His next find happened at the famous Maryland Arms Collectors Show in Timonium. I was privileged to be there to see it happen. That show was such a super one in 1999, as there was an original Bates ball reservoir pistol with a SIGNED pump, as well as dozens of other fine airgun collectibles. One of them was a beautiful cased air cane whose owner walked right straight up to Roger and made a deal. Air canes are always of interest–especially cased sets like this. But this one is very special.

According to convention, air canes are measured for relative size across their diameter at the junction of the two halves of the cane. Most common canes measure about 1-1/4″ to 1-1/2″ at this point. Roger’s cane measures just under 3/4″, which makes it a most diminutive and dainty cane. It’s also too short to pass as a walking stick for all but a very short person, say under five feet tall. Of course, not all canes were used that way in the Victorian era. Some were simply carried as larger versions of the military “swagger stick”–a fashion statement instead of an aid to walking. If the cane were also a pneumatic weapon, the owner no doubt felt well-protected.

The tools in the case seem very complete. There’s a pump body with detachable foot rest, an oil can, a bullet mold, a key for cocking and even a set of printed instructions for the gun. The bullet mold appears to be a replacement, but everything else looks original.

The pump tube is fashioned from rich Damascus twist steel, in the manner of the finest firearms of the past century. It’s browned to a deep chocolate color, which brings out the grain structure in the twisted steel and iron bars that were hammered into the round barrel. And it operates smoothly, having a hand-lapped piston with no leather seal. Just a drop of oil before starting was all it took to seal the pump perfectly.

A ball reservoir is always a find. This one resembles a gun marked as an American “Kentucky” in Wolff’s book.

The last find Roger made is one he’s been searching for many years–a ball reservoir air rifle. Several times he’s been within striking distance of his goal, only to have it snatched from his grasp. But perseverance paid off because he now owns one.

The lock seems to be a hybrid of the German bar lock, with half the hammer hidden from view, but the rest is visible both above and below the metal plate.

Roger’s ball reservoir gun has a one-piece brass reservoir as opposed to copper or iron hemispheres joined at the middle. The lock seems to be patterned on the German bar lock but is just a bit different than those. Actually, the gun closely resembles a gun in Wolff’s book, Air Guns, which he refers to as an “American ball-reservoir Kentucky rifle.” The author states that he’s unsure of the country of origin of the lock, which is the whole gun as far as an airgun goes, so the use of the term “American” seems to be based more on the outward appearance of the gun rather than on concrete provenance. Roger’s rifle certainly resembles a half-stock Kentucky (or Pennsylvania, for the purists) than an English or German airgun.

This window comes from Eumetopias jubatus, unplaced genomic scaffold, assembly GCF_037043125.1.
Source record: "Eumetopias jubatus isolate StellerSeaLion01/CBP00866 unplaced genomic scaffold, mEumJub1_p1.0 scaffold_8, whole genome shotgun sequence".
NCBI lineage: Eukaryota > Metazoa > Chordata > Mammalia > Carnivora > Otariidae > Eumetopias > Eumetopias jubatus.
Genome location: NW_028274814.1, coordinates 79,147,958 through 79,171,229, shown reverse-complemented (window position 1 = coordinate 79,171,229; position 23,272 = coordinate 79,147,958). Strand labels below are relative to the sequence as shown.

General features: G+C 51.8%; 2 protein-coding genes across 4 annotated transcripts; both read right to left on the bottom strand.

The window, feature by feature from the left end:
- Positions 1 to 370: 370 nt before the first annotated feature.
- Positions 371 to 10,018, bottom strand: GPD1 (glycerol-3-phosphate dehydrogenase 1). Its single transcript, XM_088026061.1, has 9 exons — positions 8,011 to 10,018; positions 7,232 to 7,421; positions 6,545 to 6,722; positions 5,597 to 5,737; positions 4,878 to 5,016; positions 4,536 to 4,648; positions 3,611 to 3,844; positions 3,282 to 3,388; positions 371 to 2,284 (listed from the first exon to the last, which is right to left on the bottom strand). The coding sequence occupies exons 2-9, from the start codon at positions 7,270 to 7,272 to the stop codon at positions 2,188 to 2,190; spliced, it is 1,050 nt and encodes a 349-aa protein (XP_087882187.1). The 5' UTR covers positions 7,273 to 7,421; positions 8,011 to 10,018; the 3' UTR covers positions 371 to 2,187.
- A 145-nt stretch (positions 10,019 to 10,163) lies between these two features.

The lock is half-concealed and half-exposed. The hammer is behind a metal plate and appears to be inside the lock, but it’s not. But the mainspring that powers it is connected on the outside of the gun, a very strange arrangement that may lend support to Roger’s belief that this is not an English or German gun.

Like any Kentucky rifle, this one has a decorative patchbox. It’s done in a primitive style, with a stylized horse as the subject. It lends a lot of character to the gun.

The brass patchbox on the right side of the butt and is made of pierced brass in the shape of a stylized horse. The workmanship looks very much like primitive American gunsmithery, lending even more credence to Roger’s beliefs about the gun’s origins.

Under the octagonal barrel, a wooden ramrod rides in a brass thimble, also lending to the primitive look. Of course, on a gun like this, a ramrod is very necessary, for they were loaded in exactly the same way as the firearms they copied. A patched ball would have been the only practical projectile, as the low airgun velocities would never stabilize a conical bullet. All the hunter would have lacked is the powder and, in later days, percussion caps, to distinguish himself from any other riflemen of the time.

Roger is most pleased with this find, although a little curious as to the true origins. With just the sketchy few paragraphs from Wolff’s book to go on, he’s reluctant to state positively that he has an American ball reservoir gun. The signs look good, though. Anyone who might be able to add information about the origin of Roger’s unsigned airgun should comment on this blog, and I’ll pass along the info to him. Thanks to Roger for his generosity in sharing these guns with us.